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We Are TU: Eric Booton

All images courtesy of Eric Booton

We care about clean water, healthy fisheries and vibrant communities. We roll up our sleeves to volunteer, we sit on our boards, and we strategize as members and leaders of staff. We want you to join us.  For a discounted first-time membership, click here: https://gifts.tu.org/we-are-tu 

The aim of this blog series is to highlight our friends, in hopes of making many new friends of broad stripes. In this series you’ll meet people of diverse communities – our good ideas, what we have in common, and where we differ. Know someone we should feature? Nominate them here

Since it’s not possible to sit down and have coffee or spend an afternoon on the river to show you what we’re up to, a blog post will have to do. As you read, we hope you’ll consider joining us. We need your ideas to help make a bigger impact.   

Together, we’ll help protect the special places we love.   

Eric works for the Alaska program of Trout Unlimited and is active in his local chapter. He’s someone who doesn’t complain, is quick to find the bright side, and is the first to brainstorm ways to make activities more inclusive to new groups. He does it all with a smile, and usually an extra brew in his backpack or fly in his hat to share.

In keeping with our ongoing equity practice, the “We are TU” series is focusing more directly on the need to foster a more equitable, diverse and inclusive fishing and conservation community. We have updated the questions as such. If we are to protect, conserve and restore our rivers and streams, we will need all voices at the table and all hands on deck.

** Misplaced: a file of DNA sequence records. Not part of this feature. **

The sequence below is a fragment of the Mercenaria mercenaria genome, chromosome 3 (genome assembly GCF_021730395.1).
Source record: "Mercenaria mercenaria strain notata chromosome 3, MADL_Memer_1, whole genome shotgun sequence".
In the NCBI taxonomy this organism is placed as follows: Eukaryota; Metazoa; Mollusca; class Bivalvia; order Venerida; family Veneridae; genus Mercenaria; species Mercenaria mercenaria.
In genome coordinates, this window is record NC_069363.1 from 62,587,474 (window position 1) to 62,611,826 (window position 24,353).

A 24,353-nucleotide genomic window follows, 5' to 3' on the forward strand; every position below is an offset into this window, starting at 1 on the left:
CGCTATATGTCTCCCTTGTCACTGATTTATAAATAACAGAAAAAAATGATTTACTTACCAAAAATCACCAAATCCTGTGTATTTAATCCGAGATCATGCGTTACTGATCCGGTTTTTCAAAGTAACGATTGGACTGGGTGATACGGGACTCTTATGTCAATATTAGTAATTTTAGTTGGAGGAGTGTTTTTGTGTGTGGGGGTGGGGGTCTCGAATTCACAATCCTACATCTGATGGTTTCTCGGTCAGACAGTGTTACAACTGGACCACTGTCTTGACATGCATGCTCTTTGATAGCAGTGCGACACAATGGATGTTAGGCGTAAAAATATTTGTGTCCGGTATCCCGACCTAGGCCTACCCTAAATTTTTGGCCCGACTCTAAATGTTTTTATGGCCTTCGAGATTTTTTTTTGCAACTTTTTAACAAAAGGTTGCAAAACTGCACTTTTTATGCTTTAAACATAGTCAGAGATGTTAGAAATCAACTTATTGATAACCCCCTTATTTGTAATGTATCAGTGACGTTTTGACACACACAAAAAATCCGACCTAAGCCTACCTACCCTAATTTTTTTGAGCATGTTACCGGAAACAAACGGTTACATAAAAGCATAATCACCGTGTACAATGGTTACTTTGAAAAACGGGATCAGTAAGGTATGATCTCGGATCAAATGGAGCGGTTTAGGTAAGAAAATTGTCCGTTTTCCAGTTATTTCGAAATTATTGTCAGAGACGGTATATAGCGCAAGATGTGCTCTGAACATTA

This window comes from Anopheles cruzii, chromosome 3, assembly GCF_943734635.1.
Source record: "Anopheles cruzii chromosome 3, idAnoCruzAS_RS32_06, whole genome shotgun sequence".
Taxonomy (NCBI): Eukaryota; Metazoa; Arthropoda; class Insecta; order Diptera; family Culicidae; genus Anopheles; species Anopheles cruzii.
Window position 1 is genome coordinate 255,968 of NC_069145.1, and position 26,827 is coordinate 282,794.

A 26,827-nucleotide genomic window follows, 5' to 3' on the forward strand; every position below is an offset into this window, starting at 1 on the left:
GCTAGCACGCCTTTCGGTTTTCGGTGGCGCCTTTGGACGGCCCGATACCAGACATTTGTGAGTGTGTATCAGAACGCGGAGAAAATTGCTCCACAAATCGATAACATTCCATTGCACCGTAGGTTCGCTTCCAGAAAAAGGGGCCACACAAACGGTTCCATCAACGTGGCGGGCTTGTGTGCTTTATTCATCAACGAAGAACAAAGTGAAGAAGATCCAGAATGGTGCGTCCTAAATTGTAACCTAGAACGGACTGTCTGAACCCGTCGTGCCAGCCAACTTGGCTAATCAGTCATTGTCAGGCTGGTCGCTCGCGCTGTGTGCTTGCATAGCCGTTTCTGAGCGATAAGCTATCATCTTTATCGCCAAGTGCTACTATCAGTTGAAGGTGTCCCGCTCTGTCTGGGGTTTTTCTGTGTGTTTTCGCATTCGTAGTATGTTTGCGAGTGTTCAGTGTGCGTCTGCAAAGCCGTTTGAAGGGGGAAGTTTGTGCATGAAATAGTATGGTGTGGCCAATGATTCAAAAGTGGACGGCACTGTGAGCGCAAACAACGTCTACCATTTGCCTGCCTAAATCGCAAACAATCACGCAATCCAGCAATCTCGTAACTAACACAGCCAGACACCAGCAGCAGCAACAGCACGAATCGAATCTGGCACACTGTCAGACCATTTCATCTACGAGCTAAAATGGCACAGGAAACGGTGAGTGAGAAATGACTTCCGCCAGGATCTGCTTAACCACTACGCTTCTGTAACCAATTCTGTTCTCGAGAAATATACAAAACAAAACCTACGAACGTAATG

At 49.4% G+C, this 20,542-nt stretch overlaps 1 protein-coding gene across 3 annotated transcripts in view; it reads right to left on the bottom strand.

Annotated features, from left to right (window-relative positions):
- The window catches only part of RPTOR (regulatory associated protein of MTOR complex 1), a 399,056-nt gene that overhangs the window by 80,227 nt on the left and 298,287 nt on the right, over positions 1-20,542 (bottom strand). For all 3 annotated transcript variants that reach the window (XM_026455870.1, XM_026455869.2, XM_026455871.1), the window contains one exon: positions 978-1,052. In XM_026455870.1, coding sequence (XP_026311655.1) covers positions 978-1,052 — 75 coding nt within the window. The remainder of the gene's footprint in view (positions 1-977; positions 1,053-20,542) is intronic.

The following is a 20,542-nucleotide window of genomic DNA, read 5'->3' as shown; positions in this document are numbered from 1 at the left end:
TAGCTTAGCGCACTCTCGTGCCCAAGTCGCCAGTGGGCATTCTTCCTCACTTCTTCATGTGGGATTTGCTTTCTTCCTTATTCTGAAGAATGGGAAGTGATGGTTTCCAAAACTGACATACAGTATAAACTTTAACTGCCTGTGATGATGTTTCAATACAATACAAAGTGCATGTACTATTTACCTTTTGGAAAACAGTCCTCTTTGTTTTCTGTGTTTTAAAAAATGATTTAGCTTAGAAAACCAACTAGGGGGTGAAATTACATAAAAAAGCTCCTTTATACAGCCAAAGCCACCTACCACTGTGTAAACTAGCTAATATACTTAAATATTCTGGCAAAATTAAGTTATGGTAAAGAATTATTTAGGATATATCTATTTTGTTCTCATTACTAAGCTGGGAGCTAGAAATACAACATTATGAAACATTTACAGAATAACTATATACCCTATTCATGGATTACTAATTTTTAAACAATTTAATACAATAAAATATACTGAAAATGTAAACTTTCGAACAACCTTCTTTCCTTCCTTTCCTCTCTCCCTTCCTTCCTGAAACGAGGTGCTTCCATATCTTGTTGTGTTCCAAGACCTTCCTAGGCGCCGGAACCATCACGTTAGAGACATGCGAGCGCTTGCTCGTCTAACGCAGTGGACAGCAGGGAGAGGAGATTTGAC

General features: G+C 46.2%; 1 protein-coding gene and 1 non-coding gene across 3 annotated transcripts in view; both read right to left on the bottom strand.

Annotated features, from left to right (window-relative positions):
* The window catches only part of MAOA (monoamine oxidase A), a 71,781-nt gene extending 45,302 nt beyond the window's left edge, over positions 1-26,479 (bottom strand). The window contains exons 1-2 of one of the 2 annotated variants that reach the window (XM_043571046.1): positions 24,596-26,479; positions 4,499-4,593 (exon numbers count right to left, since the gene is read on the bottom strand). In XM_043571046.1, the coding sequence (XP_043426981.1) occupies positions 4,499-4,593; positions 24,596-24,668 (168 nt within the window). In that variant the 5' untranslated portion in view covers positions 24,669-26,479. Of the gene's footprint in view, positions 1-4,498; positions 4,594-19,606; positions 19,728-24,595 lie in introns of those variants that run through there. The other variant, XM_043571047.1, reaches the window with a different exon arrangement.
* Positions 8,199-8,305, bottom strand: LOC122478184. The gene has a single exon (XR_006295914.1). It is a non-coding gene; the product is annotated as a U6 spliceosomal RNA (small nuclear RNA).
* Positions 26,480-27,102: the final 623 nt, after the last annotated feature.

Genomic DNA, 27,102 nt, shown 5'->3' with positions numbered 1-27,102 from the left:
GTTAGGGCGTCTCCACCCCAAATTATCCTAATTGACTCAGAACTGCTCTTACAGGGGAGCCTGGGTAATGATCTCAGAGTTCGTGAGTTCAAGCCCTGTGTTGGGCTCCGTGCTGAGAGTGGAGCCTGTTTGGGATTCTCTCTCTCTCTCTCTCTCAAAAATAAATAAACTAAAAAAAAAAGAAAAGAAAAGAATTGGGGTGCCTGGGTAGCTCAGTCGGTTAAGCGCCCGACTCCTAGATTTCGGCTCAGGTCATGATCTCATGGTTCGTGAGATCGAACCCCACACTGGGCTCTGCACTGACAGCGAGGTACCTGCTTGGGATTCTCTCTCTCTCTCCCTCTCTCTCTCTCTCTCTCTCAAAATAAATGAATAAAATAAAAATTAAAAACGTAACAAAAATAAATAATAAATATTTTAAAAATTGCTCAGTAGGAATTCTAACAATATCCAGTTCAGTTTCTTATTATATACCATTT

Introducing Eric Booton: (Instagram: @Ebootman or email.

Unwavering optimism and not b*tching.

Eric Booton, on his “secret skills”

Hometown/current town  Littleton, Colo. / Anchorage, Alaska

What’s your history with conservation? I was introduced to the basics of conservation in my youth during Boy Scouts. My conservation ethic was reinforced as I strengthened my personal relationship with the natural world, and further fostered during my undergraduate as an environmental studies major at Western State Colorado University. It continues to develop today after a nearly eight years working professionally in fish habitat conservation in Alaska.

What is your history with fishing? Fishing has always been a part of my life, starting with bait casters and Powerbait on family camping trips. I got my first fly rod around the age of 13 and only managed to master wind knots. Near the tail end of college, I re-found fly fishing when it became clear I needed a lower-impact passion to pursue.  The hook was set before I made the move to Alaska. Fly fishing has morphed into a primary identity for me. Each year my fly fishing knowledge and skill progresses, and I love it even more.

Our membership and representation aren’t reflective of the diversity in the fishing and river-loving communities. How has the lack of diversity in fishing and conservation impacted your enjoyment of those activities? As a white male, my personal enjoyment of the sport and engagement in the conservation community has not been impacted by the lack of diversity and it pains me to know others haven’t been able to enjoy the same places I find reprieve simply because they do not look like me. This is something I am encouraging my outdoor friends and local TU community to recognize while they enjoy these spaces, and address while sharing these important spaces with others.